The guy is sex on skates, lemme tell you. Sure, he’s somewhat of an asshole, but don’t let that stop you from reading. The guy may have been voted “Most Valuable Prick” but that could be taken two ways is all I’m gonna say.

When he meets Sutton Price, a fiery, compassionate and beautiful (natch) drug crisis counselor, Alex is startled to discover he actually has… what are those now… oh right, feelings. He takes this about as well as most commitment phobic jerks do, and goes through the usual crisis where he just doesn’t know how to examine these ghastly emotions without completely breaking down into little man pieces of worry and regret and avoidance.

And I didn’t even hate him for it.

Mostly because their first sex scene is one of the most scorching things I’ve ever read. I won’t pick out the specific moment that surprised even me – a seasoned romance reader. I can’t say anything else without making this X-Rated. Dammit.

Suffice to say, my reaction to Alex in this scene – and every scene?

giphy

What else is there.

Good job, Sawyer Bennett. I am Rachel on Friends, proudly proclaiming to the world:

tumblr_mdwwvxN4yR1qcggyvo1_250

review: Down London Road by Samantha Young

downlondonroad {Source: GoodReads.com}

So.

Down London Road is a puzzler. In terms of On Dublin Street (which I gave 4 stars), I liked the heroine much better, I thought the characters were a bit tighter and at least things actually happened to the heroine in this one – compared to Joss whining because she has to fuck a hot, rich guy all the time.

But I gave this one 3 stars, and I need to untangle why here. I’m not even sure myself.

The Good

1. Jo. Weirdly, I liked her a lot. Her one main flaw was her refusal to accept help from friends, while banging rich guys for money/dresses AND THEN getting offended when anyone dared point out it might be better if she just … ya know, let her loved ones help her out? Every.single.time Braden said, “I can get you a job in my office” and she was all self-righteous and refused, and then ran off to hang onto her boyfriend Malcolm’s arm at a party and simper at him, well, my blood boiled. I’m all for female agency, but I think she just FELT like being contrary.

All the players from On Dublin Street are back and Jo is suddenly best buddies with all of them and invited to Sunday lunch at Elodie’s. I have decided Elodie is my favourite. The way Young describes her as tipsily asking everyone if they’d like a refill and then spilling the wine while drunkenly saying, “Oopsie” makes me want to be friends with her immediately.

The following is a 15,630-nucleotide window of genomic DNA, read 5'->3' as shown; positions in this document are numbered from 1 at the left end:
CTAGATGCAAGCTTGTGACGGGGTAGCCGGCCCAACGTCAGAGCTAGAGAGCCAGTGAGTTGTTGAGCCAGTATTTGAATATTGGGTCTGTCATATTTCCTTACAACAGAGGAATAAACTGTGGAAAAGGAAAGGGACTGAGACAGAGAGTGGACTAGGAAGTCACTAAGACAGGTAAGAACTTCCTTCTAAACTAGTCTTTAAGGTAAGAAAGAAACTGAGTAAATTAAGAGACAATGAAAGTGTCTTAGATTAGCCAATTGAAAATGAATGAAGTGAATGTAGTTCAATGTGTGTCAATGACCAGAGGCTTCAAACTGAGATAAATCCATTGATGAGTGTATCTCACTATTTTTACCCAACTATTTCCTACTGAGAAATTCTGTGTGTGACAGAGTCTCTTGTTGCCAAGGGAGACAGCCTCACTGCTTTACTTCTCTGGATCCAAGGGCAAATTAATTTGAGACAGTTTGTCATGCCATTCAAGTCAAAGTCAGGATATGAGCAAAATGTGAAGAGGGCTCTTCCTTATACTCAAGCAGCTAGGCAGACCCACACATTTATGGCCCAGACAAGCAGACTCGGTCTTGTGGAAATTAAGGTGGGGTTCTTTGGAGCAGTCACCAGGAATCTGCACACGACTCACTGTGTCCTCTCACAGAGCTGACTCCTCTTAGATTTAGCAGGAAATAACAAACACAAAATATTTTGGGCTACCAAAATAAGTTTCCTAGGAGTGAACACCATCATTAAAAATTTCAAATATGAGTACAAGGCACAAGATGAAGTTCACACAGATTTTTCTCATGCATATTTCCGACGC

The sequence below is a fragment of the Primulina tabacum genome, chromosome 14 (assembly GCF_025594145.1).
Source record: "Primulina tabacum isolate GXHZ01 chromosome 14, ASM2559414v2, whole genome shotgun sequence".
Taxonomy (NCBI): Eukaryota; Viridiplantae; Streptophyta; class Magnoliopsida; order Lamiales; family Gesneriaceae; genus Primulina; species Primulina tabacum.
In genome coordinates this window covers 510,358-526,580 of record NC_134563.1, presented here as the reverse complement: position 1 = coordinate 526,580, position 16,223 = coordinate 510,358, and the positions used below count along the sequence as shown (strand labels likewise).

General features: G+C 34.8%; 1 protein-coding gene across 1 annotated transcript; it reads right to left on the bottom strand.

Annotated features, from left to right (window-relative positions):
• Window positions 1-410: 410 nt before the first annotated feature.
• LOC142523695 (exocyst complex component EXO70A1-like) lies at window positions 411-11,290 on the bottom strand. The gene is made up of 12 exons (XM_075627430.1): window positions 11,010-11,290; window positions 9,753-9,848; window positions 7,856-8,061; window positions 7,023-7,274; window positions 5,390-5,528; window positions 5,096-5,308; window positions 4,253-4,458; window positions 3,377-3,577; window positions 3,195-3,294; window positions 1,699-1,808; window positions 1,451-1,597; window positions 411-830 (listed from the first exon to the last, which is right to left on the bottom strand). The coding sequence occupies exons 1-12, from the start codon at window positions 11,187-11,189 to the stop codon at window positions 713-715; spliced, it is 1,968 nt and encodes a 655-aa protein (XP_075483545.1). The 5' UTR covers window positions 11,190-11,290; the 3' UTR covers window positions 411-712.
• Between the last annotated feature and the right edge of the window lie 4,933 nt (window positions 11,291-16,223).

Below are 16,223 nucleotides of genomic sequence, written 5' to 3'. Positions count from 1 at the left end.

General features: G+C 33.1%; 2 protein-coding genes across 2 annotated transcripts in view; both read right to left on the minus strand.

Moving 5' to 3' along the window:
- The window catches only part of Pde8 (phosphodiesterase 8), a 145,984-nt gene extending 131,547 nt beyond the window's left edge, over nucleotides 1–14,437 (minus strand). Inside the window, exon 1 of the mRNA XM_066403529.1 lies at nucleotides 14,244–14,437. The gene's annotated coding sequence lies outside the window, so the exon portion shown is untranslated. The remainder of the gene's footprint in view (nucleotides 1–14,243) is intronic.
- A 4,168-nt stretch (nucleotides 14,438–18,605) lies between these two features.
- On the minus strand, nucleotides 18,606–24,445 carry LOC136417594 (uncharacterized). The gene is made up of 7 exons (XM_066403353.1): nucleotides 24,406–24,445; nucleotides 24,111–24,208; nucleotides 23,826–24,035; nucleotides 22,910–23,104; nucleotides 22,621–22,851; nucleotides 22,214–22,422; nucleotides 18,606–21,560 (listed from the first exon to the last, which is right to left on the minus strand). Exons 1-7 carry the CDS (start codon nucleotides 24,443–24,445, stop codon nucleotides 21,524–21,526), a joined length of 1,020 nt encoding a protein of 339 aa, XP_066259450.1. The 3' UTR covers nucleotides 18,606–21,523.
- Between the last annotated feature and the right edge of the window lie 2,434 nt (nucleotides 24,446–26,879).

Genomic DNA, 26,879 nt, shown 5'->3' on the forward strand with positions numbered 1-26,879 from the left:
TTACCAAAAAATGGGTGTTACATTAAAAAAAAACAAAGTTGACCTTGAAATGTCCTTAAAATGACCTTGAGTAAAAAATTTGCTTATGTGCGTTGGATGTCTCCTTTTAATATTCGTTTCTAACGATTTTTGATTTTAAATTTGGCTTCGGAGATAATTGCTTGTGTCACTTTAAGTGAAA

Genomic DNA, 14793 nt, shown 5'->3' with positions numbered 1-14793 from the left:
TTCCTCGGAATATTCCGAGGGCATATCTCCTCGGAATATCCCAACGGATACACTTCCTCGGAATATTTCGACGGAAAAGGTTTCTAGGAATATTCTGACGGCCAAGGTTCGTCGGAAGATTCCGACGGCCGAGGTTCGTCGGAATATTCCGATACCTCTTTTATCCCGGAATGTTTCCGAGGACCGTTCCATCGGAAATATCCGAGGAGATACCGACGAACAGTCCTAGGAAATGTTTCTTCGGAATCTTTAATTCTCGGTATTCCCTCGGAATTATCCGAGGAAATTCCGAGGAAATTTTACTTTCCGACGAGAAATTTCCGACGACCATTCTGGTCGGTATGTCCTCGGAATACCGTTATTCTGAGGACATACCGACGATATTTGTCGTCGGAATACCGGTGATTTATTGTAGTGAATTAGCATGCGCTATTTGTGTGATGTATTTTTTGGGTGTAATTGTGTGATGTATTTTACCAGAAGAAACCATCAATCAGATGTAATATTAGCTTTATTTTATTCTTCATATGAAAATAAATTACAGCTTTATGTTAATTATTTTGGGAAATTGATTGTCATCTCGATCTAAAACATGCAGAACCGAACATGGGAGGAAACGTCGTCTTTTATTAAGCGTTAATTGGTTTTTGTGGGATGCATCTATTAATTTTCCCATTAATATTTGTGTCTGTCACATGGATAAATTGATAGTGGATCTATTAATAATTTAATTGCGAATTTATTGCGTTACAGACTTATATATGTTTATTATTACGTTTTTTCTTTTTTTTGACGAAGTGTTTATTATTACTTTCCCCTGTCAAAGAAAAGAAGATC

Anyway, back to Jo. I liked her. She worked hard, she tried her best and her circumstances were horrible. Her Mum especially – whoa. I couldn’t imagine living with that.

2. The sex was decent. I was comparing it to Joss and Braden, and I think the sexual tension itself just didn’t measure up. But it was still pretty hot. I do wish everyone would step out of the box a bit. It’s a little vanilla, and while I don’t mean I want them to get all Christian Grey/Bella Swan or whatever her name was, I just think maybe… well, you probably know what I mean.

3. Cole. He was a darling and Young has a talent for writing teenaged boys. I fully believed everything he said, including all the shrugging.

4. Malcolm. He was a nice guy, he was attractive and he won the Euro Millions!! I’LL MARRY YOU!!

The Not-So-Good

1. Cameron. I wasn’t a fan. It wasn’t simply that he didn’t measure up to Braden (he didn’t, by a long shot), or that I kept picturing him as Adam Levine (who I don’t find attractive), it was his disgusting attitude toward Jo in the beginning. I couldn’t, for the life of me figure out how he got into her pants after the things he said to her. He was beyond a dick – and it was all based on ridiculous assumptions that barely meant anything (his Uncle married a gold digger? Cool story, bro. Nobody cares.) And his treatment of her after she spends the night at Malcolm’s and he has to help Cole out? OMG I felt RAGE. RAGE.

description

2. It took them forever to have sex. And then all they did was have sex, argue about nothing and NOT TALK ABOUT ANYTHING. All their worries could have been cleared up in a 2 second conversation.

3. They made a serious relationship decision about 3 seconds after they started dating, which I won’t spoil here.